Recently, I decided to sign up for this free, online course titled Literature and Mental Health: Reading for Wellbeing, which begins on Monday, February 1, 2016. I thought my Just Jane 1813 readers may be interested in joining this course too. It’s six weeks long and students can look forward to discussing Austen, Shakespeare and other eminent writers whose works have brought solace to others and played a role in helping people through moments of crisis.
The course is being co-authored by a leading Jane Austen scholar named Dr. Paula Byren, who will help show us how enjoying literature can help us endure life. Dr. Byrnes conceived the idea for this course while she was researching how Austen’s novels were prescribed to victims of shell-shock in World War 1. The course will cover various pieces of literature that have enabled people to understand and cope with times of deep emotional strain.
I’m interested in learning about how people connect with the world through reading literature and I want to learn about the positive effects that reading can have on our lives.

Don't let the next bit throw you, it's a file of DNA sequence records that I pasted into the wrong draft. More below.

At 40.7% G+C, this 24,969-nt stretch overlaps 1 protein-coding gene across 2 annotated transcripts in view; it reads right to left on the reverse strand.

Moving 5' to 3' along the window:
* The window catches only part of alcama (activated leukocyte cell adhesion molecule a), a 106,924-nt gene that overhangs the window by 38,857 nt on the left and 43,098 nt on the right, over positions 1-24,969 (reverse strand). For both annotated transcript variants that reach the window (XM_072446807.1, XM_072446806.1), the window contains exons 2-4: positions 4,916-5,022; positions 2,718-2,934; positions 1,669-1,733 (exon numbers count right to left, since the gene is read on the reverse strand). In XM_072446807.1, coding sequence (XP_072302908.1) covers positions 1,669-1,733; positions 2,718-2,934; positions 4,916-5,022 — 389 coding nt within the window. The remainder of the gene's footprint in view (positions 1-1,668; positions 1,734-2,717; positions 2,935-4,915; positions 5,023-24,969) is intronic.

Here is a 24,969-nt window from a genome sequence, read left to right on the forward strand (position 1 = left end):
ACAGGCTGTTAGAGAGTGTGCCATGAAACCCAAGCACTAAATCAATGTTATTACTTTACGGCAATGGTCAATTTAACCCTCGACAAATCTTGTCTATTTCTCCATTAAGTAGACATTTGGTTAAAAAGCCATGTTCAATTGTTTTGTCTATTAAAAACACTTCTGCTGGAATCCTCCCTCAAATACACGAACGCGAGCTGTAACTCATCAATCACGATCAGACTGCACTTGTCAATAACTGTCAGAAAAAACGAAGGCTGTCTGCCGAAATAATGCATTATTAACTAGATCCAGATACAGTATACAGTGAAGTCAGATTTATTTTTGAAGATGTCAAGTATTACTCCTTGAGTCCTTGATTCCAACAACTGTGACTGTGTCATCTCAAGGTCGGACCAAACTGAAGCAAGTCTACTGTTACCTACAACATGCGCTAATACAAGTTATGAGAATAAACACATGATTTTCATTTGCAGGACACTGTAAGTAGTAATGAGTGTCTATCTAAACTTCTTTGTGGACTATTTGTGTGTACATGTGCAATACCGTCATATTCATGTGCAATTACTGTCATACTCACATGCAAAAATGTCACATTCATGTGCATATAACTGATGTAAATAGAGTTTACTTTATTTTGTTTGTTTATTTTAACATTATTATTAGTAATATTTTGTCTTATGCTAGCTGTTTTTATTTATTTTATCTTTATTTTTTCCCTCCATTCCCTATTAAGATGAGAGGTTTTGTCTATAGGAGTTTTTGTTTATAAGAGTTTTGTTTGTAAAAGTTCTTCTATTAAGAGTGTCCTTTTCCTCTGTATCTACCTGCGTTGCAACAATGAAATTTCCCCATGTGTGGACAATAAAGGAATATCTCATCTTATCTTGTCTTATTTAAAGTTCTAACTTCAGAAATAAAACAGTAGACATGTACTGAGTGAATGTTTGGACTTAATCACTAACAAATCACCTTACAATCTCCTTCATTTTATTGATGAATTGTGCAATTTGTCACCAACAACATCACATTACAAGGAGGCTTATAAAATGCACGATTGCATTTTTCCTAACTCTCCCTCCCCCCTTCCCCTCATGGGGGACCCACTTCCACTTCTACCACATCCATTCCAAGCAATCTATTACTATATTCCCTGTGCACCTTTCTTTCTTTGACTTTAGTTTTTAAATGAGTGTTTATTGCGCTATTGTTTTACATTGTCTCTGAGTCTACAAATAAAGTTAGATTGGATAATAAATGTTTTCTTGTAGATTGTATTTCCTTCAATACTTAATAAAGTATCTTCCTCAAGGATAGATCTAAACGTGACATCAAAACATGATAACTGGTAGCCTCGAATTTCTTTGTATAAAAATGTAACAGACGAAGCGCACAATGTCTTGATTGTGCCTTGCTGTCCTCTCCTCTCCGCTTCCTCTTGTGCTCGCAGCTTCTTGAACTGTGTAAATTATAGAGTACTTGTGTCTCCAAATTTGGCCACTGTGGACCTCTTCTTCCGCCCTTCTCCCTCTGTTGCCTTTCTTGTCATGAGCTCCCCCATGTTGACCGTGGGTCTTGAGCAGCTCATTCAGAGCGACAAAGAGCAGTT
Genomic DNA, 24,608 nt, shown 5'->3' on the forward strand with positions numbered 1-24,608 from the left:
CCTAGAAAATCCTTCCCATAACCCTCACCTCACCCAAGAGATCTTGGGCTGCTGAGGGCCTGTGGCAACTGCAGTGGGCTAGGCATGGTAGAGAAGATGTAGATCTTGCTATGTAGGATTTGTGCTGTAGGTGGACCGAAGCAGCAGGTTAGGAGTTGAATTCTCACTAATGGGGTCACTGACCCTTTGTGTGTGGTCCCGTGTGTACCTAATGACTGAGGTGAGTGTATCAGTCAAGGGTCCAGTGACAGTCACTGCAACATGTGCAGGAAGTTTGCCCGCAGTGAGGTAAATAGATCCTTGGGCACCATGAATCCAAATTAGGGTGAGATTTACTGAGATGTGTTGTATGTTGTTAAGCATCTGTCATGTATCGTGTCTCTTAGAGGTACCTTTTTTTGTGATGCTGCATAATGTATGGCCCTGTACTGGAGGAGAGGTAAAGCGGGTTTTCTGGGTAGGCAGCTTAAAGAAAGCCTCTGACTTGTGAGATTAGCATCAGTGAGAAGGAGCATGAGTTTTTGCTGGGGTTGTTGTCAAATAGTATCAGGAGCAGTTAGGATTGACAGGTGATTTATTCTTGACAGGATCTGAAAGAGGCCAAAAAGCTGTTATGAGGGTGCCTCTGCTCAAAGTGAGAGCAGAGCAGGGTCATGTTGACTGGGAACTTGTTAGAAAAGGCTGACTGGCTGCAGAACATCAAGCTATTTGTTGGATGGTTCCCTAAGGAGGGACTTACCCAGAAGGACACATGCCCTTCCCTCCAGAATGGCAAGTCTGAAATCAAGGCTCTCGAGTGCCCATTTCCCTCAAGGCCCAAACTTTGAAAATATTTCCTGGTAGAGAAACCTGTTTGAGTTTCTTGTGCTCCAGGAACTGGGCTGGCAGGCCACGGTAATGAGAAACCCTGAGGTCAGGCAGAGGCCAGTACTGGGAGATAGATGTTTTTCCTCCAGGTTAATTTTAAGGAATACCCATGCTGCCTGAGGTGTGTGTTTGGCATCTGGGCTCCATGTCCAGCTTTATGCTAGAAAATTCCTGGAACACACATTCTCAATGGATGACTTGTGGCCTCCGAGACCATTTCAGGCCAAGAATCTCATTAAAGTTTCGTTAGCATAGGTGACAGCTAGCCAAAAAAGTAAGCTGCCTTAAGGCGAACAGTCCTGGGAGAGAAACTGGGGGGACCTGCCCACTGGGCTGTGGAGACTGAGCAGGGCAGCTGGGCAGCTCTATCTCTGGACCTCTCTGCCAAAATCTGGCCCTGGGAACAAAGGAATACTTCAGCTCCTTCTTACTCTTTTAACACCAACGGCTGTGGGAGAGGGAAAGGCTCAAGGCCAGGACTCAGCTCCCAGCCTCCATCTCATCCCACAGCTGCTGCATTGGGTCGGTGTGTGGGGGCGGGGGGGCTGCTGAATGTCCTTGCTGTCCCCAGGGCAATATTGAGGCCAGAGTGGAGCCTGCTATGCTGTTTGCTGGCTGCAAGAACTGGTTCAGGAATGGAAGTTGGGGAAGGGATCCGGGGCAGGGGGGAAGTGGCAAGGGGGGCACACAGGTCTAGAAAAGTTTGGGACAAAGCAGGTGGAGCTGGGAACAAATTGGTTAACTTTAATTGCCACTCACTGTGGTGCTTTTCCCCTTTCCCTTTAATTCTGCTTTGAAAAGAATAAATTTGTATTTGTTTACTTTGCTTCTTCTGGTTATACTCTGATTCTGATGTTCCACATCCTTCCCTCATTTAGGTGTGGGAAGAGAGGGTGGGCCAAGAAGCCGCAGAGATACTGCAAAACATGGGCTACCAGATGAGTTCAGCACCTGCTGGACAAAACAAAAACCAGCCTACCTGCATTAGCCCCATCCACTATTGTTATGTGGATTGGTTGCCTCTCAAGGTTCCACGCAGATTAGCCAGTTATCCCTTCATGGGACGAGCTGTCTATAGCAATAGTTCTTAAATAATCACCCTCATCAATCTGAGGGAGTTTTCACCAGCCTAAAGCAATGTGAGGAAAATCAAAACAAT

This is part of the email that was sent to me earlier this week:
While you’re waiting for the course to begin, you can watch our Literature and Mental Health preview video, either on YouTube – or, if you’re unable to access YouTube, by using this link. This video will give you an idea of what to expect from the course, allowing you to listen in on some of the conversations our contributors have been having. If you haven’t already, you can also read our post on the FutureLearn blog‘Can you find solace in a sonnet?’, which invites you to take part in a reading for wellbeing activity exploring the calming effects of William Wordsworth’s sonnet ‘Nuns fret not’.
Literature and Mental Health: Reading for Wellbeing is linked to our new bibliotherapy charity ReLit – http://www.relit.org.uk/. ReLit aims to explore and promote the complementary treatment of mental health conditions through mindful reading. We’ve recently published a poetry anthology, Stressed Unstressed, which contains guidance about mindful reading techniques, and we’re also working with schools and rehabilitation centres to provide poetry workshops, offering concentrated poetry-reading as a method of stress-relief.
We invite you to find out more about the work of ReLit by exploring our website. You can also follow us on Twitter https://twitter.com/relituk and Facebook https://www.facebook.com/ReLit.org.uk/ to be kept up-to-date with the charity’s work, as well as other mental health news.
We continue to be very moved by the thoughtfulness and honesty of the comments that have been shared so far in the welcome discussion area:
We’re thrilled to see you engaging in such insightful and supportive conversations, so thank you all! We look forward to carrying on the conversation with you when the course starts next week.